I’ve been waitlisted. What does that mean?
We receive more applications to join Emerging Scholars than we have space to accommodate. If you are placed on the waitlist, that means that you are a strong candidate for the program, but we are not sure we have a spot for you. We will make all final decisions on Emerging Scholars membership by July 31.
When will I know if I’ve been accepted?
We will make some offers of acceptance as an Emerging Scholar earlier in the summer, but all students will receive an answer about their application by July 31. This gives you plenty of time to find another job on campus if needed.
I was not offered a job as an Emerging Scholar. How can I find a job to earn my Federal Work-Study award?
There are many other jobs on campus and students with Federal Work-Study awards are often given preference in the application process. You can learn more about part-time jobs here: http://career.ku.edu/ptjobs There will be a part-time job fair in August and on-campus jobs for the fall will be added to this website throughout the summer: http://employment.ku.edu/
What documents will I need for employment?
For any job at KU, you will need to bring a few key documents to verify you’re eligible to work and to set up direct deposit of your paycheck. You might start tracking these documents down now so that you have them ready to bring with you to campus in August. You will need:
- Valid state, federal or local government-issued photo ID
- Original Social Security card OR valid passport with photocopy of Social Security card
- Voided check OR Bank name, routing number, and account number
Do I need to have research experience?
No! You just need to be eager to learn and willing to work hard. Your supervisor will teach you everything you need to know. They have designed your job to be doable for someone new to research.
Is there a minimum high school GPA or ACT score to apply?
No, we want to know more about you than numbers. Your responses to the application questions will have the most influence on your application, so take your time with them. We recommend writing your responses somewhere else (like in a Word document), editing them, and then submitting them through our form.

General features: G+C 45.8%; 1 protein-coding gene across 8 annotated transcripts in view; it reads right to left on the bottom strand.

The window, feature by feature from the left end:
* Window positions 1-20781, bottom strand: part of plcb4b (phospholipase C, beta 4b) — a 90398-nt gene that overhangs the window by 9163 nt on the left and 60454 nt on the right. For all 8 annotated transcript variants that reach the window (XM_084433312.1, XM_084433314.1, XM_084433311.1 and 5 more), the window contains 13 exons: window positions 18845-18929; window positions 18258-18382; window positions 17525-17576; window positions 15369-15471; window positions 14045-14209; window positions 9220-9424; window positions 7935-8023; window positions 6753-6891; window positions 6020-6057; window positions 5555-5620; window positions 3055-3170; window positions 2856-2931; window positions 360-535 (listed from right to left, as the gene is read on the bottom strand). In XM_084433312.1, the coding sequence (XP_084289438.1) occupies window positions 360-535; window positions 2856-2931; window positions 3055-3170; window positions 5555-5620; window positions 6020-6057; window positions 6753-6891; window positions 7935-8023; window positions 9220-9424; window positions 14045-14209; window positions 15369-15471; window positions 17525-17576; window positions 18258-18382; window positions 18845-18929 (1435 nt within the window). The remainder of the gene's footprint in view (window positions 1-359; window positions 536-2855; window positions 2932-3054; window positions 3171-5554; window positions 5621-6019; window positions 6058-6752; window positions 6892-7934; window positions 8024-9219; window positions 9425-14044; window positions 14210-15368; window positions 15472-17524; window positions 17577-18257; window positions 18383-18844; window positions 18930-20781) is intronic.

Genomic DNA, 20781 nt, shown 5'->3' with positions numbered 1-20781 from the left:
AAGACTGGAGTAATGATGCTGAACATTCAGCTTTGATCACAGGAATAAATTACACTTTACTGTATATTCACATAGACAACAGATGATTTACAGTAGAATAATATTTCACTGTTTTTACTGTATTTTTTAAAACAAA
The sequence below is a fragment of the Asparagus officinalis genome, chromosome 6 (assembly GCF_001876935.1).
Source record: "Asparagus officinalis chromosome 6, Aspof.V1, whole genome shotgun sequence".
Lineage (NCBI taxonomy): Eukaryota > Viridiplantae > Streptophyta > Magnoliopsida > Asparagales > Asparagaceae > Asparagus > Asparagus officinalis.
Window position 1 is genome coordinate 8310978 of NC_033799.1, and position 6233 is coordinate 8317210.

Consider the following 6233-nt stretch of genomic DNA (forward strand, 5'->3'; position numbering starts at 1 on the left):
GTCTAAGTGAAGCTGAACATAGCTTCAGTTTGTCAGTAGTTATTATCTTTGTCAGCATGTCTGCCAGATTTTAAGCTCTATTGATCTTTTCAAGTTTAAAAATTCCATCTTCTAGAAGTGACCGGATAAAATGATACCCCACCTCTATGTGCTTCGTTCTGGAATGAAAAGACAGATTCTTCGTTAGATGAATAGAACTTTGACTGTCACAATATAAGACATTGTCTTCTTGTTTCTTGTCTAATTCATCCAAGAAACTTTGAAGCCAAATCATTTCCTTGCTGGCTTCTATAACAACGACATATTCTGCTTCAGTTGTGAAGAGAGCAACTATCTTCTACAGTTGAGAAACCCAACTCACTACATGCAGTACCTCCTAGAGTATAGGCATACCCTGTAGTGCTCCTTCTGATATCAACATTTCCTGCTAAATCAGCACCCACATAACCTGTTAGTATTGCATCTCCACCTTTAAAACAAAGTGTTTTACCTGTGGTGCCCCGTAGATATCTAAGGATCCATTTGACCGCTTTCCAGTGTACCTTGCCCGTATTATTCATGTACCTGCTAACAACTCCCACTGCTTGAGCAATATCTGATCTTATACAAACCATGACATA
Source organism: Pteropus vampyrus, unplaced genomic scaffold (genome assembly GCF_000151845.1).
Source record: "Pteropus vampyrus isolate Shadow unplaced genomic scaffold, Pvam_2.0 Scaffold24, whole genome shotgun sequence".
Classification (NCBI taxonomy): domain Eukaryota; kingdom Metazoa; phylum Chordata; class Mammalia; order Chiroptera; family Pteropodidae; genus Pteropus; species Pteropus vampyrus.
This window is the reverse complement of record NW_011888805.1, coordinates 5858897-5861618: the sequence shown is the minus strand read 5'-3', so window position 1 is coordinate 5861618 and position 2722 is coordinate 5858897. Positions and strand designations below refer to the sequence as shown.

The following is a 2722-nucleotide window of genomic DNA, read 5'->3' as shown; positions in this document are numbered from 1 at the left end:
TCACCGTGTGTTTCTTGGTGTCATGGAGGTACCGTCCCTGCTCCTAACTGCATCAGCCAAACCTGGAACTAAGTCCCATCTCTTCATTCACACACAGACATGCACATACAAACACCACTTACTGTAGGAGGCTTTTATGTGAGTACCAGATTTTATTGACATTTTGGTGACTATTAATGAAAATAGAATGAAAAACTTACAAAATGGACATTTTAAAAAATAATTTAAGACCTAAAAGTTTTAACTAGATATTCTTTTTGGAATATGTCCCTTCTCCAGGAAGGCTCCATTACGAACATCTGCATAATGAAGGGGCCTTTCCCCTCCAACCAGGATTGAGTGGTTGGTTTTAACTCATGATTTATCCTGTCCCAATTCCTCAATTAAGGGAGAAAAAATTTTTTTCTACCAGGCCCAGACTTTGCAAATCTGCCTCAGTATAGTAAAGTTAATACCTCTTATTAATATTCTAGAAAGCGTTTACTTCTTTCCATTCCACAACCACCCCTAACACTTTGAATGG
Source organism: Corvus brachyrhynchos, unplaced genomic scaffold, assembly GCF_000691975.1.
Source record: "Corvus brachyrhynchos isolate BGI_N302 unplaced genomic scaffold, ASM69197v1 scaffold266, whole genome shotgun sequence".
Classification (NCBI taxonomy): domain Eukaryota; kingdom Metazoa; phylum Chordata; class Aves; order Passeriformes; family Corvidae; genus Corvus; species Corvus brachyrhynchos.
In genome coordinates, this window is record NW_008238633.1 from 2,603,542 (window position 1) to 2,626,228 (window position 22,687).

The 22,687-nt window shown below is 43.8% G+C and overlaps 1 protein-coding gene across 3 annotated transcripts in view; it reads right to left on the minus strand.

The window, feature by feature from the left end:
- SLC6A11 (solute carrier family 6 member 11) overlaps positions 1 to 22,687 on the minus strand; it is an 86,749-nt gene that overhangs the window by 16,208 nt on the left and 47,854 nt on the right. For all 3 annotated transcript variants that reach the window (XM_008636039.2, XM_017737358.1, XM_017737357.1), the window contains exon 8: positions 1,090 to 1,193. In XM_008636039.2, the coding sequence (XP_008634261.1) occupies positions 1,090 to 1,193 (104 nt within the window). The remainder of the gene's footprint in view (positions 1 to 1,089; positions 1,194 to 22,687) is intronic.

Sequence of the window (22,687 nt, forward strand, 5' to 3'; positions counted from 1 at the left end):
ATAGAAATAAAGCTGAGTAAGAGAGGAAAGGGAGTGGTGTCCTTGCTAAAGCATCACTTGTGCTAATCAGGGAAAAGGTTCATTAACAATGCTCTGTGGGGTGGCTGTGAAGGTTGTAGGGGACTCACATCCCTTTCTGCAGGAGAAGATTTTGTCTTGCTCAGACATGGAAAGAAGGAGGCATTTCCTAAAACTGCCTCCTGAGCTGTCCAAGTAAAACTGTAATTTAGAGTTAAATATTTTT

How do I know if I have accepted a Federal Work-Study award?
If you're not sure whether you've accepted a FWS award, you can check via Enroll & Pay. Once you log in, navigate to the Student Center. There you will find a Finances section. You can click the "View Financial Aid" link to see whether your financial aid package includes a Federal Work-Study award.
Am I eligible if I have a Kansas Work-Study award?
No, the Kansas Work-Study program is a different program that supports work off campus. You can learn more about this program at this website: http://affordability.ku.edu/financialaid/workstudy/kansas
How does the student placement process work? Will I get to meet my student before I agree to work with them?
Prospective Emerging Scholars will select the job descriptions that they are most interested in as part of their application process and write short essays explaining why they are interested in those positions. Center for Undergraduate Research staff will look at these responses in order to place students in positions that they are most interested in. We will email mentors over the summer to let you know if a student has been preliminarily placed in your position. As part of the orientation in August, mentors will have a chance to meet with their prospective student to make sure that it is a good fit.
Do I have to pay anything for my student's wage as a research assistant?
There is no cost to the mentor for the student's wage. Your Emerging Scholar's wage would be covered through their Federal Work-Study award and the Center for Undergraduate Research.
Do I need to approve my Emerging Scholar's timesheet every pay period?
No, mentors do not need to do anything to approve time for their students to get paid. The Center for Undergraduate Research will approve all Emerging Scholars students' hours and make sure they get paid.